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Eye Movement Desensitization
& Reprocessing

A psychotherapy approach was initially developed to help individuals who have experienced trauma, particularly post-traumatic stress disorder (PTSD). 

Francine Shapiro created EMDR in the late 1980s, and it has gained recognition as an effective treatment for various types of psychological distress.

Blue hair

"Healing from trauma is not about forgetting. It's about remembering in a different way." - Peter A. Levine

Main Components

​1. Desensitization: During EMDR therapy, individuals are asked to recall distressing memories or traumatic events. While focusing on these memories, they simultaneously engage in bilateral stimulation, which can involve horizontal eye movements, taps, or auditory cues. This bilateral stimulation is believed to mimic the rapid eye movement (REM) sleep phase, during which the brain processes emotions and memories.

2. Reprocessing: The bilateral stimulation aims to facilitate reprocessing traumatic memories. This involves linking the distressing memory with more adaptive and positive beliefs, allowing individuals to see the event in a new light and reduce its emotional charge.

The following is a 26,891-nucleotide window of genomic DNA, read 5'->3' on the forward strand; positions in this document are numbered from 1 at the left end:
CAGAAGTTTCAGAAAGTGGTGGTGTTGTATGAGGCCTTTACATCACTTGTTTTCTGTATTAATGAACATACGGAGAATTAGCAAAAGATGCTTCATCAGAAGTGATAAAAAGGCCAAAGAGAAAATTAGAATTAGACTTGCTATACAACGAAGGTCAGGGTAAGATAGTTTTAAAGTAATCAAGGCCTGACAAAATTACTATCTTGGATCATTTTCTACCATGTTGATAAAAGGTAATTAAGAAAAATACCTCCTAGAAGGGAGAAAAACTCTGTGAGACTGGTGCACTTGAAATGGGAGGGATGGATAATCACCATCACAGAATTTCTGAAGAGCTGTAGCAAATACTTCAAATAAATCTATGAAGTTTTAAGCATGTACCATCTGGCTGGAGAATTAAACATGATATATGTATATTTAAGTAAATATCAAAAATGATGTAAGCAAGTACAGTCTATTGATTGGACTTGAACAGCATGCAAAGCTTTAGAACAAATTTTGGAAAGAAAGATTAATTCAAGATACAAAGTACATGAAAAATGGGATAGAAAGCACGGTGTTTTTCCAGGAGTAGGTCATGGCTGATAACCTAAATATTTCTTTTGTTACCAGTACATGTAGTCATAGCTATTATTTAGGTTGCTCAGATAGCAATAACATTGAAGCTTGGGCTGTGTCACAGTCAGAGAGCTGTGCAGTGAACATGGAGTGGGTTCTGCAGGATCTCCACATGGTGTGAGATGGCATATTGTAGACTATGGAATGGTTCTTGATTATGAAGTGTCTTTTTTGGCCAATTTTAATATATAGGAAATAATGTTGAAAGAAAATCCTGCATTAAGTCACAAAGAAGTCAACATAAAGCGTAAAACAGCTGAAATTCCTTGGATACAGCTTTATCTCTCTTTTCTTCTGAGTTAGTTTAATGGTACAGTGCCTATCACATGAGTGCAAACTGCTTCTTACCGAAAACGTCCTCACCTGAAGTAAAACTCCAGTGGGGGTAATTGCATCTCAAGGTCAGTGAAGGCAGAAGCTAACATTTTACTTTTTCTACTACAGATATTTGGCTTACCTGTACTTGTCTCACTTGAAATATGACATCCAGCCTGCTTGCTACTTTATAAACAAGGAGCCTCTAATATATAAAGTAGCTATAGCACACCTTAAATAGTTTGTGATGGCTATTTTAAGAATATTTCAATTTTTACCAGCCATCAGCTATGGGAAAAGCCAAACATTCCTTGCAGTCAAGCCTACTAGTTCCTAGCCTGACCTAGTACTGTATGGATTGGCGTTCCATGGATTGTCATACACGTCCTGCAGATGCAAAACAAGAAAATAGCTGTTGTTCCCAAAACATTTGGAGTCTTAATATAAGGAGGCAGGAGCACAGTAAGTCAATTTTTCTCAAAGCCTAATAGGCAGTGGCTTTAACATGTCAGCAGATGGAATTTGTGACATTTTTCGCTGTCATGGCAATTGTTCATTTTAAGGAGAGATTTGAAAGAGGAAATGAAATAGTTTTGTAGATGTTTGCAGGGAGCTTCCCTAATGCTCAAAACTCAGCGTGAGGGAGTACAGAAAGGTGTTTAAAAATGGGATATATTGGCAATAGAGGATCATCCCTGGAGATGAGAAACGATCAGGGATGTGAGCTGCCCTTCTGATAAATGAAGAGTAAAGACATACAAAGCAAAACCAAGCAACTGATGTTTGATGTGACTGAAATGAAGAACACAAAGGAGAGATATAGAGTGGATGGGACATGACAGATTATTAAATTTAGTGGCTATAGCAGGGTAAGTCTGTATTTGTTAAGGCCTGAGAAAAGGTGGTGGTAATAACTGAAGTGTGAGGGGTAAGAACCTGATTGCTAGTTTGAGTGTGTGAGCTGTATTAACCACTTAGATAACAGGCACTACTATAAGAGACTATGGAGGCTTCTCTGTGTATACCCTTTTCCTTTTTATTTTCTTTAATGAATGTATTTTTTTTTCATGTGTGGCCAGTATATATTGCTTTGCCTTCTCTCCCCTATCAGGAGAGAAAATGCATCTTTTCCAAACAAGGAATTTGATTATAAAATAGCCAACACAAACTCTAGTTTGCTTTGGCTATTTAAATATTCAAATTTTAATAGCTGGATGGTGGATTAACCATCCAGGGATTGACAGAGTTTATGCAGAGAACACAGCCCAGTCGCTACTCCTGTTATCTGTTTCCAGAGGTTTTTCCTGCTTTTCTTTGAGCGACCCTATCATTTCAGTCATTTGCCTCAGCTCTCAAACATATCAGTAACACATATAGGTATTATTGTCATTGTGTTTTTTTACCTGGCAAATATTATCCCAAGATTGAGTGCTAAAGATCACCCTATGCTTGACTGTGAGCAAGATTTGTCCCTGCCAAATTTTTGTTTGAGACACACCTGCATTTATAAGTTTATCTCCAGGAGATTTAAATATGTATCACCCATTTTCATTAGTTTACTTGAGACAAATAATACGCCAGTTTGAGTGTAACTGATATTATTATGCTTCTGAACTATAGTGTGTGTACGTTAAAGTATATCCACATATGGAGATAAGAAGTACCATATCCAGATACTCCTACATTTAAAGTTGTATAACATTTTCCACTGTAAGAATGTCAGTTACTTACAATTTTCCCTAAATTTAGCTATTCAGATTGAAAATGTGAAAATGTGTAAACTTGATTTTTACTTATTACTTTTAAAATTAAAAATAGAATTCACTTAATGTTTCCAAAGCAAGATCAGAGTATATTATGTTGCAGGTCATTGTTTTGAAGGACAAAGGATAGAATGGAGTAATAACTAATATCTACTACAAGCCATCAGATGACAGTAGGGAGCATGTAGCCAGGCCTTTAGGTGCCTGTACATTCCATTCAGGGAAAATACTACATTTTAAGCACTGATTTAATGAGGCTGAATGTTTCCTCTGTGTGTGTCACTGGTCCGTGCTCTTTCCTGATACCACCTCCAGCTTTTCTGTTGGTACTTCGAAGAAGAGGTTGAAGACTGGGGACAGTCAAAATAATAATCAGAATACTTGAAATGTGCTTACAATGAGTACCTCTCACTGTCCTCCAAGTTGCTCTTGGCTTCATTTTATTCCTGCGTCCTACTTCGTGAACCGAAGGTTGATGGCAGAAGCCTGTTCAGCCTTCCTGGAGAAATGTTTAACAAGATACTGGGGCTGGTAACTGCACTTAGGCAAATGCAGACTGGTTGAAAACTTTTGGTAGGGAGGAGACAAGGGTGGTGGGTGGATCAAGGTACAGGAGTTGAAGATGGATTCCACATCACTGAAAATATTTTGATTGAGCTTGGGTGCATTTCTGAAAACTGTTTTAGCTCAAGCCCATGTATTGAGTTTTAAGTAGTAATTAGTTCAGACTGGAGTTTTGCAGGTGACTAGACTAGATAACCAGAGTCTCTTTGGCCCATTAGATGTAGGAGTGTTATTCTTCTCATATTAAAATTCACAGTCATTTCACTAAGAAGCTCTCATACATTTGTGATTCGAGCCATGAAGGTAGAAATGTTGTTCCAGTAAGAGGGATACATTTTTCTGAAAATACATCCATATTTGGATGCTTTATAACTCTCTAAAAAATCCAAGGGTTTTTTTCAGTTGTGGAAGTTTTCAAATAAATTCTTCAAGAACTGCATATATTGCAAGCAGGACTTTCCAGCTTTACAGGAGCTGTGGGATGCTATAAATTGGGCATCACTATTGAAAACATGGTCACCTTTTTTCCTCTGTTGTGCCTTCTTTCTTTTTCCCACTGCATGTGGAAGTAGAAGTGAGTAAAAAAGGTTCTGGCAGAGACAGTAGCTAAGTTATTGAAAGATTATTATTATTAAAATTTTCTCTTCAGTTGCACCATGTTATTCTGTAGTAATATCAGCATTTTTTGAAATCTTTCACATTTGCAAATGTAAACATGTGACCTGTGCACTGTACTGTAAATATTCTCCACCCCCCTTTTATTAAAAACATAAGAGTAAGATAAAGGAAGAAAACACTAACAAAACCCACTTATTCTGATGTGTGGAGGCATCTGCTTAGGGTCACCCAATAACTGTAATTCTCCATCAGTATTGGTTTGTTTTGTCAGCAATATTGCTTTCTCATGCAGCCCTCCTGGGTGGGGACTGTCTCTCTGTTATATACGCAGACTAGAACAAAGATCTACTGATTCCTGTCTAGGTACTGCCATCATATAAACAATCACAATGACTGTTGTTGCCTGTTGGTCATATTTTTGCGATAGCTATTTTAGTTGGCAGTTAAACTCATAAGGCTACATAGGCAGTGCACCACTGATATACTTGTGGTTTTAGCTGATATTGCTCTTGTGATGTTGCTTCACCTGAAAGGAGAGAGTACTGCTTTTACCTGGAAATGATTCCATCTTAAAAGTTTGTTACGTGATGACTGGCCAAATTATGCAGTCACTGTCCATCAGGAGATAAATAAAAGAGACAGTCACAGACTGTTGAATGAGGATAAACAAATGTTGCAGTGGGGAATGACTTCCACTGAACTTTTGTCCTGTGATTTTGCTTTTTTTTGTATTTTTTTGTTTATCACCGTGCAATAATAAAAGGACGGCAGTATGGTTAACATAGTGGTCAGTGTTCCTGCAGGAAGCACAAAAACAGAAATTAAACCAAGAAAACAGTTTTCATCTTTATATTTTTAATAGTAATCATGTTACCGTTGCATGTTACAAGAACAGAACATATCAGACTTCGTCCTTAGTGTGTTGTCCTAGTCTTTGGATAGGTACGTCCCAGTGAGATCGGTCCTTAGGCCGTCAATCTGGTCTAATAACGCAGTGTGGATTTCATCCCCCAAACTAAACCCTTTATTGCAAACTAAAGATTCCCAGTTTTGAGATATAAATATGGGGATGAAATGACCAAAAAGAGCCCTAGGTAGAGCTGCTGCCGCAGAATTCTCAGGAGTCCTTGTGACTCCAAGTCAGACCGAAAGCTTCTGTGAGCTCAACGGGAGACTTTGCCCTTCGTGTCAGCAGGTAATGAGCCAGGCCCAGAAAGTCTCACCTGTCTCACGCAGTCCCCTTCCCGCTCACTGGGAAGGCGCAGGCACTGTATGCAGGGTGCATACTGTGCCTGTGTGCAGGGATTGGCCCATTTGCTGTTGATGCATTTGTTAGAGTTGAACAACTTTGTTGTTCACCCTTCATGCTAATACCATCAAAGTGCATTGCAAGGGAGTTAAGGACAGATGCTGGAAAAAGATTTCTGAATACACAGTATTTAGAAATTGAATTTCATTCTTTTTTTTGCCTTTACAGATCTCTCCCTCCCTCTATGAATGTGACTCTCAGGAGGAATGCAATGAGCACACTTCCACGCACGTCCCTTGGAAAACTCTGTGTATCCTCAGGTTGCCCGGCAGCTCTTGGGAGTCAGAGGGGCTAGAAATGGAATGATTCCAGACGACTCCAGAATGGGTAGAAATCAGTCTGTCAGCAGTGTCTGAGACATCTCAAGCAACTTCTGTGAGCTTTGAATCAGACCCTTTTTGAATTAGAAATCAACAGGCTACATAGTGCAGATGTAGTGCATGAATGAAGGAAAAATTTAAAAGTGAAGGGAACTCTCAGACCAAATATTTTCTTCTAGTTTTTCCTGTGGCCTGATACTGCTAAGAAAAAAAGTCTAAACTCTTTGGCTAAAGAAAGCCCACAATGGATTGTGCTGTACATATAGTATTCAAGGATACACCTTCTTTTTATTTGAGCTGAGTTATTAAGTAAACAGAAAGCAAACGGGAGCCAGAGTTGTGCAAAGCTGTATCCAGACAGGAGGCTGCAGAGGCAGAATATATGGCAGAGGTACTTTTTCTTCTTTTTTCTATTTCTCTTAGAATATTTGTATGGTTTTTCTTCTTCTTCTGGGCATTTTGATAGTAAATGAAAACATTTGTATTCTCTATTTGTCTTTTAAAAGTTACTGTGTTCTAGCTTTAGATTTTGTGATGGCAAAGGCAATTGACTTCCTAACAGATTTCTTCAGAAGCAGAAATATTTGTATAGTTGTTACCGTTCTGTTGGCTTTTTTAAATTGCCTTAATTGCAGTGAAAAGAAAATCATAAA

3. Adaptive Resolution: EMDR helps individuals process traumatic memories in a way that makes them less distressing and overwhelming. This processing is believed to lead to adaptive resolution of the traumatic experiences, reducing their negative impact on daily life.

EMDR has been used to treat a range of psychological conditions beyond PTSD, including anxiety disorders, depression, phobias, and various types of trauma. It is considered to be particularly effective for individuals who have experienced single-incident traumas, such as accidents or assaults, as well as complex traumas resulting from repeated abuse or neglect.

The therapy typically involves several phases, including history-taking, preparation, assessment, desensitization, installation of positive beliefs, and closure. EMDR is guided by protocols and procedures administered by trained therapists who follow established guidelines.

It's important to note that while EMDR has shown promising results in many cases, not everyone responds to it similarly. Individuals considering EMDR should contact a mental health professional to determine whether it's an appropriate treatment option for their specific needs.

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